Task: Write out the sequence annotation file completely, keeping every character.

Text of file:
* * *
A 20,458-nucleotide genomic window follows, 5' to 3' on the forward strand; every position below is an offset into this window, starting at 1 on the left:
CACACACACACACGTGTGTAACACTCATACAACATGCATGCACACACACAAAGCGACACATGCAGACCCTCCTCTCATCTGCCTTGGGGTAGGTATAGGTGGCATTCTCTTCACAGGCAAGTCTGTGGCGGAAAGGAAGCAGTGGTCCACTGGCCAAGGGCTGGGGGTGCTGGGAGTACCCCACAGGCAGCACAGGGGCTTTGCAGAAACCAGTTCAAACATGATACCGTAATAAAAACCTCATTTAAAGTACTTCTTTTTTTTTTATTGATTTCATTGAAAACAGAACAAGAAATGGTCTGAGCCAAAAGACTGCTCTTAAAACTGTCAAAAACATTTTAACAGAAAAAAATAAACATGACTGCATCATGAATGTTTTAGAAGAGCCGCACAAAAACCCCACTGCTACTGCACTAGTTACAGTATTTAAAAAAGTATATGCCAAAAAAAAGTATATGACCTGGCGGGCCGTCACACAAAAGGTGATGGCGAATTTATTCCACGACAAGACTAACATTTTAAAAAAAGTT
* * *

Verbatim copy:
A 20,458-nucleotide genomic window follows, 5' to 3' on the forward strand; every position below is an offset into this window, starting at 1 on the left:
CACACACACACACGTGTGTAACACTCATACAACATGCATGCACACACACAAAGCGACACATGCAGACCCTCCTCTCATCTGCCTTGGGGTAGGTATAGGTGGCATTCTCTTCACAGGCAAGTCTGTGGCGGAAAGGAAGCAGTGGTCCACTGGCCAAGGGCTGGGGGTGCTGGGAGTACCCCACAGGCAGCACAGGGGCTTTGCAGAAACCAGTTCAAACATGATACCGTAATAAAAACCTCATTTAAAGTACTTCTTTTTTTTTTATTGATTTCATTGAAAACAGAACAAGAAATGGTCTGAGCCAAAAGACTGCTCTTAAAACTGTCAAAAACATTTTAACAGAAAAAAATAAACATGACTGCATCATGAATGTTTTAGAAGAGCCGCACAAAAACCCCACTGCTACTGCACTAGTTACAGTATTTAAAAAAGTATATGCCAAAAAAAAGTATATGACCTGGCGGGCCGTCACACAAAAGGTGATGGCGAATTTATTCCACGACAAGACTAACATTTTAAAAAAAGTT